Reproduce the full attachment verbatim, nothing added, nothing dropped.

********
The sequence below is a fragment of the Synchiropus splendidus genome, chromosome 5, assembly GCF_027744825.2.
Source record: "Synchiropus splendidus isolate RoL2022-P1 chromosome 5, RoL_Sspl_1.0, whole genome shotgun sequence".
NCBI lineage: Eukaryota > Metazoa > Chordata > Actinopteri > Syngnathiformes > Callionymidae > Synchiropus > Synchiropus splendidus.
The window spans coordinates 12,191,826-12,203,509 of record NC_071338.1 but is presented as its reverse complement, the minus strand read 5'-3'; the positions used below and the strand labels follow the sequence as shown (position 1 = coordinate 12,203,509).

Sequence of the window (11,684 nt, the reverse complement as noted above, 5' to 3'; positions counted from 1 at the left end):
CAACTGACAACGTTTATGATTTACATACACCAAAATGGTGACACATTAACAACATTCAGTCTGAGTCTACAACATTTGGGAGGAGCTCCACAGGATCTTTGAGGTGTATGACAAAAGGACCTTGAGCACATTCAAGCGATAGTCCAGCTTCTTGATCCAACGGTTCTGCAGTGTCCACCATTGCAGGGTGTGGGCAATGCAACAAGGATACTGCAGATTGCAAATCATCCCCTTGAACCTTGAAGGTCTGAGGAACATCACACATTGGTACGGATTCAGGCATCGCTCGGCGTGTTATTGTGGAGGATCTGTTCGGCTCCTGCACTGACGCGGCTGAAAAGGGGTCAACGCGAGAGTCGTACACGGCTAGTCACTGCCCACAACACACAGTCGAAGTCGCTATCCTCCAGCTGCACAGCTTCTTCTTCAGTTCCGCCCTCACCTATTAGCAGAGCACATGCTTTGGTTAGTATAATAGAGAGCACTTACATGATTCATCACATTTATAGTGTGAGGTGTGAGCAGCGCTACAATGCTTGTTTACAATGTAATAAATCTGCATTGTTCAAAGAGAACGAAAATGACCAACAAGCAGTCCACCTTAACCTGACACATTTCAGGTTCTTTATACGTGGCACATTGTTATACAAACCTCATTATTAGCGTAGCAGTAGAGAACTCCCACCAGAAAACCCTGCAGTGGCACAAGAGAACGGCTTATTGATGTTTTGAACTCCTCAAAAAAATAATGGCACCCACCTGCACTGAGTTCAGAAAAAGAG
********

The sequence below is a fragment of the Synchiropus splendidus genome, chromosome 5, assembly GCF_027744825.2.
Source record: "Synchiropus splendidus isolate RoL2022-P1 chromosome 5, RoL_Sspl_1.0, whole genome shotgun sequence".
NCBI lineage: Eukaryota > Metazoa > Chordata > Actinopteri > Syngnathiformes > Callionymidae > Synchiropus > Synchiropus splendidus.
The window spans coordinates 12,191,826-12,203,509 of record NC_071338.1 but is presented as its reverse complement, the minus strand read 5'-3'; the positions used below and the strand labels follow the sequence as shown (position 1 = coordinate 12,203,509).

Sequence of the window (11,684 nt, the reverse complement as noted above, 5' to 3'; positions counted from 1 at the left end):
CAACTGACAACGTTTATGATTTACATACACCAAAATGGTGACACATTAACAACATTCAGTCTGAGTCTACAACATTTGGGAGGAGCTCCACAGGATCTTTGAGGTGTATGACAAAAGGACCTTGAGCACATTCAAGCGATAGTCCAGCTTCTTGATCCAACGGTTCTGCAGTGTCCACCATTGCAGGGTGTGGGCAATGCAACAAGGATACTGCAGATTGCAAATCATCCCCTTGAACCTTGAAGGTCTGAGGAACATCACACATTGGTACGGATTCAGGCATCGCTCGGCGTGTTATTGTGGAGGATCTGTTCGGCTCCTGCACTGACGCGGCTGAAAAGGGGTCAACGCGAGAGTCGTACACGGCTAGTCACTGCCCACAACACACAGTCGAAGTCGCTATCCTCCAGCTGCACAGCTTCTTCTTCAGTTCCGCCCTCACCTATTAGCAGAGCACATGCTTTGGTTAGTATAATAGAGAGCACTTACATGATTCATCACATTTATAGTGTGAGGTGTGAGCAGCGCTACAATGCTTGTTTACAATGTAATAAATCTGCATTGTTCAAAGAGAACGAAAATGACCAACAAGCAGTCCACCTTAACCTGACACATTTCAGGTTCTTTATACGTGGCACATTGTTATACAAACCTCATTATTAGCGTAGCAGTAGAGAACTCCCACCAGAAAACCCTGCAGTGGCACAAGAGAACGGCTTATTGATGTTTTGAACTCCTCAAAAAAATAATGGCACCCACCTGCACTGAGTTCAGAAAAAGAG